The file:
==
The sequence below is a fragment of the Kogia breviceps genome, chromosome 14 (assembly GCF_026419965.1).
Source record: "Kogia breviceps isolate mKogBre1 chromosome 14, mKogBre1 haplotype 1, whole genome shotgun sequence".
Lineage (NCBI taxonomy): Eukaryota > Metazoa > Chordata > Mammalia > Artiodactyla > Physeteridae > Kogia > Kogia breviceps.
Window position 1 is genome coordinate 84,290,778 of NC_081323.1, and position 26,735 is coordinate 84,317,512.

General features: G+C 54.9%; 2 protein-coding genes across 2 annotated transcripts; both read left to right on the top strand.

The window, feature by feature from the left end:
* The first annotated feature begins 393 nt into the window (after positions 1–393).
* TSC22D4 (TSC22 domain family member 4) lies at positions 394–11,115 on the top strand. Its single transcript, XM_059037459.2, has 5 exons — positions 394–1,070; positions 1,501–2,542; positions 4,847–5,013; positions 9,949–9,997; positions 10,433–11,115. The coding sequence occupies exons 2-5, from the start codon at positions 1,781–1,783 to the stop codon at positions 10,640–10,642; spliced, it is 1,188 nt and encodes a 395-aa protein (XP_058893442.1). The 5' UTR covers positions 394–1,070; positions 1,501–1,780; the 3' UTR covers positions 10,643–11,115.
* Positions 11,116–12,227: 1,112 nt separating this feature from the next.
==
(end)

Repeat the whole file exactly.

The sequence below is a fragment of the Kogia breviceps genome, chromosome 14 (assembly GCF_026419965.1).
Source record: "Kogia breviceps isolate mKogBre1 chromosome 14, mKogBre1 haplotype 1, whole genome shotgun sequence".
Lineage (NCBI taxonomy): Eukaryota > Metazoa > Chordata > Mammalia > Artiodactyla > Physeteridae > Kogia > Kogia breviceps.
Window position 1 is genome coordinate 84,290,778 of NC_081323.1, and position 26,735 is coordinate 84,317,512.

General features: G+C 54.9%; 2 protein-coding genes across 2 annotated transcripts; both read left to right on the top strand.

The window, feature by feature from the left end:
* The first annotated feature begins 393 nt into the window (after positions 1–393).
* TSC22D4 (TSC22 domain family member 4) lies at positions 394–11,115 on the top strand. Its single transcript, XM_059037459.2, has 5 exons — positions 394–1,070; positions 1,501–2,542; positions 4,847–5,013; positions 9,949–9,997; positions 10,433–11,115. The coding sequence occupies exons 2-5, from the start codon at positions 1,781–1,783 to the stop codon at positions 10,640–10,642; spliced, it is 1,188 nt and encodes a 395-aa protein (XP_058893442.1). The 5' UTR covers positions 394–1,070; positions 1,501–1,780; the 3' UTR covers positions 10,643–11,115.
* Positions 11,116–12,227: 1,112 nt separating this feature from the next.